River Safety

Lauren Barnett
- Wyoming Nuggets

Summer is finally here and warm weather activities are beckoning us into the great outdoors. The temperatures are rising, the daylight hours lengthening; it’s the perfect time to get out on the water of a roaring river and enjoy all that it has to offer. That is exactly what Wyoming locals and visitors alike are doing right now. This is the season to discover and enjoy the many reasons people flock to this region’s river systems, and it’s the time to remember the things that keep these rivers safe and enjoyable. Yes, I’m talking about river safety. No matter what your vessel, be it kayak, canoe, raft, dory, or bullboat, it’s important to remember a few key rules. Summer is the perfect time to remind all of us the importance of enjoying these adventurous pastimes with respect for the elements and a safety-conscious mind.

To start, the ability to read a river could be one of the most useful traits in reaching your destination safely. Learning to spot various irregularities and obstacles on the river will aid in your navigation and help you avoid potentially dangerous occurrences. Watch the river; observe its surface, rocks and other obvious obstacles, the shoreline, islands, the speed of its flow. As you become familiar with the river and comfortable in recognizing and understanding the characteristics of these elements, you will find that your ability to maneuver your craft appropriately will come quite naturally. Always try to avoid surprises and never leave anything to chance. Scout your path, especially any drop, bend, or rapid that you cannot see. Having the ability to reach a safety point where you can stop before committing to a blind drop or unclear route is very important. Always try and prepare as much as possible, and stay on a plan for course. Continue to keep in mind that no matter how familiar you are with a river or how prepared you may be, rivers are ever changing entities and with each decent you may encounter a new wave, a new or changed rapid, or different flows. Debris and boulders are always shifting, and the banks adjusting; don’t ever underestimate your river. It is a wise practice to treat every decent as though it were your first.

Boating is always more fun with more people involved, but it’s also safer! You should always plan on paddling with groups of three or more and with at least two craft, in case of the need for assistance. Accidents can happen on some of the simplest stretches, and to some of the most advanced sportsmen. Without a second party available to help if the need should arise, small mishaps can become devastating disasters.

Another thing to keep in mind, is boating within your ability. Knowing your ability at the time you are on the river is key. Take into consideration circumstances such as fatigue, dehydration, weather, and even your mental state. It’s not always wise to go on what you normally may be capable of doing, really hone in on your abilities that day. And of course, avoid peer pressure. If you feel as though you may be getting into something over your head, trust that instinct! Boat within your comfort range. It’s okay to challenge yourself and try new runs, but know your limits. Finding yourself in a situation beyond your control can happen before you know it. It’s always best to play it safe. I know we’ve all heard the phrase many times before, but in this situation it deserves repeating, “it is better to be safe, than sorry.”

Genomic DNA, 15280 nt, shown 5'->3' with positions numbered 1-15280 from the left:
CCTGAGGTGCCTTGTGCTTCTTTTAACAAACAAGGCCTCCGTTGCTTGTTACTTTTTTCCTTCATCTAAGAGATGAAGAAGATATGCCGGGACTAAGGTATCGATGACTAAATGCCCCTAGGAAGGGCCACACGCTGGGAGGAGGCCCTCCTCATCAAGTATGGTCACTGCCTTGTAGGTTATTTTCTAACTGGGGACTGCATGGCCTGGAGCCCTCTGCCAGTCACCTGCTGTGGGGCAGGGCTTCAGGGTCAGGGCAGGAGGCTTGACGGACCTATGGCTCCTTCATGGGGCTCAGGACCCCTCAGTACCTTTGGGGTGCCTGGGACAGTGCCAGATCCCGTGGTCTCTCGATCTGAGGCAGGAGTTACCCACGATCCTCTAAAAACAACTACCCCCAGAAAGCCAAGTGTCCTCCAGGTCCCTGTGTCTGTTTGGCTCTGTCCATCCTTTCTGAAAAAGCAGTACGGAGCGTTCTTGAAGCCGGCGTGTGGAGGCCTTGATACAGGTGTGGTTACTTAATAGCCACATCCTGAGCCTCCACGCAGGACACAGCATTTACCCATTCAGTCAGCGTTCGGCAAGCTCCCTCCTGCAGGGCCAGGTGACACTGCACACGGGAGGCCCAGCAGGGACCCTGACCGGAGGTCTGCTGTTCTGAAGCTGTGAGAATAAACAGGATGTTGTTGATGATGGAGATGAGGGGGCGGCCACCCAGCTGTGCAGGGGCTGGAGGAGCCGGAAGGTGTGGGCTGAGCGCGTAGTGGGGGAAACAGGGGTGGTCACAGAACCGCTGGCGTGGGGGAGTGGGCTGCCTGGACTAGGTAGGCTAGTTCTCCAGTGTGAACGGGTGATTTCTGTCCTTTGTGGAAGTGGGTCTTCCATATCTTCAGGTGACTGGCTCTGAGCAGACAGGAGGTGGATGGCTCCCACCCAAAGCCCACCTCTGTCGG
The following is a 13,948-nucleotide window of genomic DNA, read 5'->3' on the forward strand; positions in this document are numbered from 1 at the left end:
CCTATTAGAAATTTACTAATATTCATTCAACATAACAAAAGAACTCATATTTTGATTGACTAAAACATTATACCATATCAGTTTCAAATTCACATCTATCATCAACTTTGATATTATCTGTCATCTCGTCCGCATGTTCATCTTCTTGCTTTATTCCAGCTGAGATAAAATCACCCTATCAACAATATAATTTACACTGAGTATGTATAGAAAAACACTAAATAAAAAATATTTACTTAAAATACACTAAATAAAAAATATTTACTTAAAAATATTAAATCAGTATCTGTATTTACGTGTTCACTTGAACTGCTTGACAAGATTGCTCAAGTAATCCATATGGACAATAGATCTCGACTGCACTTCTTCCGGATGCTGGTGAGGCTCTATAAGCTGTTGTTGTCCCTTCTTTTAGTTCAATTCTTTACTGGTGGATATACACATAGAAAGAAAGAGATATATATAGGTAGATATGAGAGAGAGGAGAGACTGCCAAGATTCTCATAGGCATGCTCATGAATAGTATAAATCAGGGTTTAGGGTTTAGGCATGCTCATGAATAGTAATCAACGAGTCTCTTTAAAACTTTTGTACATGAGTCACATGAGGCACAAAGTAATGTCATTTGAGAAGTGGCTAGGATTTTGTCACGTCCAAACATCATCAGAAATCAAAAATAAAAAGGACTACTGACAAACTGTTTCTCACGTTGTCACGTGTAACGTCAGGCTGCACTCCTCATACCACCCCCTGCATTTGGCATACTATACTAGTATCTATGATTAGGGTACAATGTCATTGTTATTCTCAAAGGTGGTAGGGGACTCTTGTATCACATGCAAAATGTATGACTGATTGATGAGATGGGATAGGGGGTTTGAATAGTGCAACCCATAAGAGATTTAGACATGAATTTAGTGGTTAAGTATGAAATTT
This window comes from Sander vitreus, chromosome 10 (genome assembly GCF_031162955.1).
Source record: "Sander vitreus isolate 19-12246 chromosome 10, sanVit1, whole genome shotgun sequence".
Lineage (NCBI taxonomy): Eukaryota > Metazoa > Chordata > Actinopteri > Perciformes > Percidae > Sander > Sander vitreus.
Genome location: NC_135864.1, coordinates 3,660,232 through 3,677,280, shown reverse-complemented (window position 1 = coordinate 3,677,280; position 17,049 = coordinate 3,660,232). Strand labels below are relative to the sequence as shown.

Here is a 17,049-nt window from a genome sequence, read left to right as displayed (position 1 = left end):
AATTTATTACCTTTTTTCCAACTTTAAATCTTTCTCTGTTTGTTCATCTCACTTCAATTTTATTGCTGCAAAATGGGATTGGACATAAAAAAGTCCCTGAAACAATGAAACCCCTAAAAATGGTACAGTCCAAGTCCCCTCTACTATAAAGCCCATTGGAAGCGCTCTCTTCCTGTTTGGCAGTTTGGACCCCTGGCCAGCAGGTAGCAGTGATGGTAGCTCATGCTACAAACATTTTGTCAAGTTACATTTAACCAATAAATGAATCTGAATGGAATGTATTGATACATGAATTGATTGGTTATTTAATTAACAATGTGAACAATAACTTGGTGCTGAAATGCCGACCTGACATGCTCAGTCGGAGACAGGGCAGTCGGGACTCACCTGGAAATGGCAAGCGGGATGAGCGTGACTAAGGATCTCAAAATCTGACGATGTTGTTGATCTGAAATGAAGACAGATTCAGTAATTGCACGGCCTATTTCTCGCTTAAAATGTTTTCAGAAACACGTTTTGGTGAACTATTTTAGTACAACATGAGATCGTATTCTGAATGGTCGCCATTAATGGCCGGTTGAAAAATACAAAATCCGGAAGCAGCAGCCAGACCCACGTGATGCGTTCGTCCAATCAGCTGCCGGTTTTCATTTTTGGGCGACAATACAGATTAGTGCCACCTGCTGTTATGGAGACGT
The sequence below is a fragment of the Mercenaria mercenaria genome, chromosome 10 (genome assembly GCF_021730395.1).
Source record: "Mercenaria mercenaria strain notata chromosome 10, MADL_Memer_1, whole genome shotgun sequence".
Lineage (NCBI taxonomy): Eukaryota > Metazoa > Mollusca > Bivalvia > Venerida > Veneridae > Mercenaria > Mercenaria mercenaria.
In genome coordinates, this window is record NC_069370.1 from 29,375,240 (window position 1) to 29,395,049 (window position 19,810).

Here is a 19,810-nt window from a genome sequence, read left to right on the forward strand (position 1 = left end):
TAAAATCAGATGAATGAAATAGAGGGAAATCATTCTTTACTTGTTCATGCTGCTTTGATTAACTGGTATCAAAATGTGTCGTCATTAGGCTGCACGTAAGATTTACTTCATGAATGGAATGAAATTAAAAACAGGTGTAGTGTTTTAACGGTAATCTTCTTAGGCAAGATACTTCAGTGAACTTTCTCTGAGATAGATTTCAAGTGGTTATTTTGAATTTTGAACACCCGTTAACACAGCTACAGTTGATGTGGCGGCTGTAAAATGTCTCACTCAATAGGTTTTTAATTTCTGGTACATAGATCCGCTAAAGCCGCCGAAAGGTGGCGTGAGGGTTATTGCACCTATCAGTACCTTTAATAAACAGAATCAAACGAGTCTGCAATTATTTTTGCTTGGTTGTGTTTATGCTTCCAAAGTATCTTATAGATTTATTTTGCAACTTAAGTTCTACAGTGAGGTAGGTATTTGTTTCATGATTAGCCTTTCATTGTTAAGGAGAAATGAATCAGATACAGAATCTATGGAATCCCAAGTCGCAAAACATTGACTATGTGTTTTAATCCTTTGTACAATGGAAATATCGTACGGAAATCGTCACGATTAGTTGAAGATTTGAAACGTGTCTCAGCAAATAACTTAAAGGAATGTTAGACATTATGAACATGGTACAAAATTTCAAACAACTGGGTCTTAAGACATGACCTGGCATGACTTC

Whether renting, borrowing, purchasing, or pulling your own out of the garage, you want to make sure your boating gear is up to par. You should never get on the river with equipment that is faulty or worn out. Proper gear is that which is functioning properly, is being used for its intended usage, and that is appropriate for the class you are running, the weather, terrain, and water temperature. If you are unsure, there are plenty of resources to tap. Consider the experts at your local shop. When purchasing or renting, there will be plenty of advice to be given by the sales professionals and staff there. Talk with them and don’t be shy to ask questions, they should be more than willing to help head you off in the right direction and to make sure you know how to use your new equipment properly. There are also guide and informational books you can refer to for many of the questions you may have. If you’re new to the sport and looking to gear up, or an “old-hand” looking to up-date your equipment, there are numerous opportunities for help. Don’t forget that using proper gear also means wearing a life-vest or personal floatation device at all times, and wearing a helmet in the appropriate waters (all ranks Class II and above).

The river can be a spectacular venue for recreation, but it can also be dangerous. Special skills, planning and preparation, appropriate equipment, and common sense are all important to the safe enjoyment of your water-sport ventures. Taking heed to the rules of river safety can make your trip that much more enjoyable, and keep you out of harm’s way. Learn to respect and know the river, and your boating companions. Keep the river safe for you and those around you, and have fun! Wyoming is home to some amazing waterways. So get out there and experience the exhilaration and beauty the region and this adventure sport have to offer. Happy paddling!
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